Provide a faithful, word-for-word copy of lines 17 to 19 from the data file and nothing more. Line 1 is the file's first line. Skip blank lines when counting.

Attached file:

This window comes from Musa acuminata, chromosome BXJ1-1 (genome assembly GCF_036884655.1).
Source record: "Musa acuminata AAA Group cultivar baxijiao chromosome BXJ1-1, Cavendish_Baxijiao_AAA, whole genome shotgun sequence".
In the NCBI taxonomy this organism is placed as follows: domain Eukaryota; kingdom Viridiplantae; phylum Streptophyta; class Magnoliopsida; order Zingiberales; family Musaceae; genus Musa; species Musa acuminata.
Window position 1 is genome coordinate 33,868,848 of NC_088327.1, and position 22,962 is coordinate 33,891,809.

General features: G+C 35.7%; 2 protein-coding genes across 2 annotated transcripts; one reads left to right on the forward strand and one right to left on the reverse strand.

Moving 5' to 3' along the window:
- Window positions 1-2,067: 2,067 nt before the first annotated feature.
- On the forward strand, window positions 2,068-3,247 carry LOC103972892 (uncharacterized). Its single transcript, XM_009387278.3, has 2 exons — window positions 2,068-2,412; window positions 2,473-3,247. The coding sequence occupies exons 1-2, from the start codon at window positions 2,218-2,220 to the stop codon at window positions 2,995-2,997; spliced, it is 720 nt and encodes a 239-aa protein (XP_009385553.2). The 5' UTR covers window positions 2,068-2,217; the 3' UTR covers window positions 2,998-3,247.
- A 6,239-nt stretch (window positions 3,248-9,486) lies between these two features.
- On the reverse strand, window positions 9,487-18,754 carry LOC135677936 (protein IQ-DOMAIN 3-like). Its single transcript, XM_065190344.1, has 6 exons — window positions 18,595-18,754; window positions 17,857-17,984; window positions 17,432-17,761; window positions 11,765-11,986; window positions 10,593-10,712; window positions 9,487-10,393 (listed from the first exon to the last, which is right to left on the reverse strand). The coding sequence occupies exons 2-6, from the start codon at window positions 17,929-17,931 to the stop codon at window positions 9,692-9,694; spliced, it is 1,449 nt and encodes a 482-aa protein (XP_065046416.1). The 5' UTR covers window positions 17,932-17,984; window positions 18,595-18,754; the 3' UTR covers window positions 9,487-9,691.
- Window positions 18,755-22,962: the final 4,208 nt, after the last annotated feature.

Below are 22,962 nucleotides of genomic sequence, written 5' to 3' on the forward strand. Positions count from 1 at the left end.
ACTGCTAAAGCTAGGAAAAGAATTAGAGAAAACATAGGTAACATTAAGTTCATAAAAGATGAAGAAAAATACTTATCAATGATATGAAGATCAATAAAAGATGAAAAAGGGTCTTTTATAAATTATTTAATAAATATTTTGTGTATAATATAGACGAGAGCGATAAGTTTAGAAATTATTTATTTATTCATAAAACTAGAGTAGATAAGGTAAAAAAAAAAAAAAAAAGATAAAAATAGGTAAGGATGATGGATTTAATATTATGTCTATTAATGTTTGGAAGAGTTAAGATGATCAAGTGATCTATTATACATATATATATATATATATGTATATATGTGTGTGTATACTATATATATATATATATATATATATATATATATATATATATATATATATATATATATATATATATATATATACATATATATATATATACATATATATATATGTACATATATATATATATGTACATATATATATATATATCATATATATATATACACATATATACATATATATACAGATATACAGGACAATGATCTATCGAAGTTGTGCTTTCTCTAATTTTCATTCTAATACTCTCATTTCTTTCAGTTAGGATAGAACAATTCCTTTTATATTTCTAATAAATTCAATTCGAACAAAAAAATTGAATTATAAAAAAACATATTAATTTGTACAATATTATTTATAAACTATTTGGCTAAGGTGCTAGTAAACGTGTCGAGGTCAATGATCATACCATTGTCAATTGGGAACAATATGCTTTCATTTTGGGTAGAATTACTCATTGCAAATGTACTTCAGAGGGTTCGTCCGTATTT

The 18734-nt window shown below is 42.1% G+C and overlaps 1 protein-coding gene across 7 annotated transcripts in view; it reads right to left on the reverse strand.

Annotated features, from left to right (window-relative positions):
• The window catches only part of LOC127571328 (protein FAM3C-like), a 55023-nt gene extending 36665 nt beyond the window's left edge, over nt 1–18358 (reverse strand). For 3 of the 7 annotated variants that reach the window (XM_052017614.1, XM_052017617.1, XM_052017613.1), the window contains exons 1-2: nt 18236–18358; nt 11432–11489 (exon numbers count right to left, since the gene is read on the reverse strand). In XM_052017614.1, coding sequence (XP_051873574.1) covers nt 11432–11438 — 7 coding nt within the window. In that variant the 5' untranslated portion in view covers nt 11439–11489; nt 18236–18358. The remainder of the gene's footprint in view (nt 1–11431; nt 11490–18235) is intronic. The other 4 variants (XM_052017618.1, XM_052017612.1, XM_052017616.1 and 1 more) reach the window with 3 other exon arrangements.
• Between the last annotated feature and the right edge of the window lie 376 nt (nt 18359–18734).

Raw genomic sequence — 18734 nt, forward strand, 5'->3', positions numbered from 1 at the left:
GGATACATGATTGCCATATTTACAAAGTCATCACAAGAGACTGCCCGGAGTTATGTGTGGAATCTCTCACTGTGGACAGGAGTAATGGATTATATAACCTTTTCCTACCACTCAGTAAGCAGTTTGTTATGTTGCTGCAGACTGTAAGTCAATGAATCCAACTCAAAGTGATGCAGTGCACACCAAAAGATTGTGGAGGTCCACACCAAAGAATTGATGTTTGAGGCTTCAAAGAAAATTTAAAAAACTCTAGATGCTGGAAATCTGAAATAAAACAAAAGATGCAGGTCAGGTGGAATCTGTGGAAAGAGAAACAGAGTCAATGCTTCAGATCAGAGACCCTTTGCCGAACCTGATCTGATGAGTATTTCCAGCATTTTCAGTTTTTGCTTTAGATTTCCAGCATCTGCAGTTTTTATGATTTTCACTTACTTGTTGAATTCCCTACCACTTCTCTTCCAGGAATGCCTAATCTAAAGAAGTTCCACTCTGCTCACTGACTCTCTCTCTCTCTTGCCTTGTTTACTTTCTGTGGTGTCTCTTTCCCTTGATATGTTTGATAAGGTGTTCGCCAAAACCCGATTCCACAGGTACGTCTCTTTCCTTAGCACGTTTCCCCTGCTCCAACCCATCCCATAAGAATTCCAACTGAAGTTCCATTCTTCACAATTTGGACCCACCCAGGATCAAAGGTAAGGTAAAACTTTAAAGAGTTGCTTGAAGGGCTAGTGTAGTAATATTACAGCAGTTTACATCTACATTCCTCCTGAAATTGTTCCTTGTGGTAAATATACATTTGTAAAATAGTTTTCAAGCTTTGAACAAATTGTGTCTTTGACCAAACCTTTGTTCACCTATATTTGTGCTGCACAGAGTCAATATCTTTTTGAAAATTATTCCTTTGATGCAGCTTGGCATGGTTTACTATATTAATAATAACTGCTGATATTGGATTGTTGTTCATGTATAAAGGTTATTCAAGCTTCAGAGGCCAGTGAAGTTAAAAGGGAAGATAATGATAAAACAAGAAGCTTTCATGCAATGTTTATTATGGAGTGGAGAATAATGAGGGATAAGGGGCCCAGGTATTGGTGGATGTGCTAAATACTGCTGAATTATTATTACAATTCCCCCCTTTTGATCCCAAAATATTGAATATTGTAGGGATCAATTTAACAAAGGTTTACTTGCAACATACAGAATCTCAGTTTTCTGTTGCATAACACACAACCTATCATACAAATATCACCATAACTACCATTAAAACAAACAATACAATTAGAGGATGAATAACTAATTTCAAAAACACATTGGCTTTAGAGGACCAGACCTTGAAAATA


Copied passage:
• Between the last annotated feature and the right edge of the window lie 376 nt (nt 18359–18734).

Raw genomic sequence — 18734 nt, forward strand, 5'->3', positions numbered from 1 at the left:
GGATACATGATTGCCATATTTACAAAGTCATCACAAGAGACTGCCCGGAGTTATGTGTGGAATCTCTCACTGTGGACAGGAGTAATGGATTATATAACCTTTTCCTACCACTCAGTAAGCAGTTTGTTATGTTGCTGCAGACTGTAAGTCAATGAATCCAACTCAAAGTGATGCAGTGCACACCAAAAGATTGTGGAGGTCCACACCAAAGAATTGATGTTTGAGGCTTCAAAGAAAATTTAAAAAACTCTAGATGCTGGAAATCTGAAATAAAACAAAAGATGCAGGTCAGGTGGAATCTGTGGAAAGAGAAACAGAGTCAATGCTTCAGATCAGAGACCCTTTGCCGAACCTGATCTGATGAGTATTTCCAGCATTTTCAGTTTTTGCTTTAGATTTCCAGCATCTGCAGTTTTTATGATTTTCACTTACTTGTTGAATTCCCTACCACTTCTCTTCCAGGAATGCCTAATCTAAAGAAGTTCCACTCTGCTCACTGACTCTCTCTCTCTCTTGCCTTGTTTACTTTCTGTGGTGTCTCTTTCCCTTGATATGTTTGATAAGGTGTTCGCCAAAACCCGATTCCACAGGTACGTCTCTTTCCTTAGCACGTTTCCCCTGCTCCAACCCATCCCATAAGAATTCCAACTGAAGTTCCATTCTTCACAATTTGGACCCACCCAGGATCAAAGGTAAGGTAAAACTTTAAAGAGTTGCTTGAAGGGCTAGTGTAGTAATATTACAGCAGTTTACATCTACATTCCTCCTGAAATTGTTCCTTGTGGTAAATATACATTTGTAAAATAGTTTTCAAGCTTTGAACAAATTGTGTCTTTGACCAAACCTTTGTTCACCTATATTTGTGCTGCACAGAGTCAATATCTTTTTGAAAATTATTCCTTTGATGCAGCTTGGCATGGTTTACTATATTAATAATAACTGCTGATATTGGATTGTTGTTCATGTATAAAGGTTATTCAAGCTTCAGAGGCCAGTGAAGTTAAAAGGGAAGATAATGATAAAACAAGAAGCTTTCATGCAATGTTTATTATGGAGTGGAGAATAATGAGGGATAAGGGGCCCAGGTATTGGTGGATGTGCTAAATACTGCTGAATTATTATTACAATTCCCCCCTTTTGATCCCAAAATATTGAATATTGTAGGGATCAATTTAACAAAGGTTTACTTGCAACATACAGAATCTCAGTTTTCTGTTGCATAACACACAACCTATCATACAAATATCACCATAACTACCATTAAAACAAACAATACAATTAGAGGATGAATAACTAATTTCAAAAACACATTGGCTTTAGAGGACCAGACCTTGAAAATA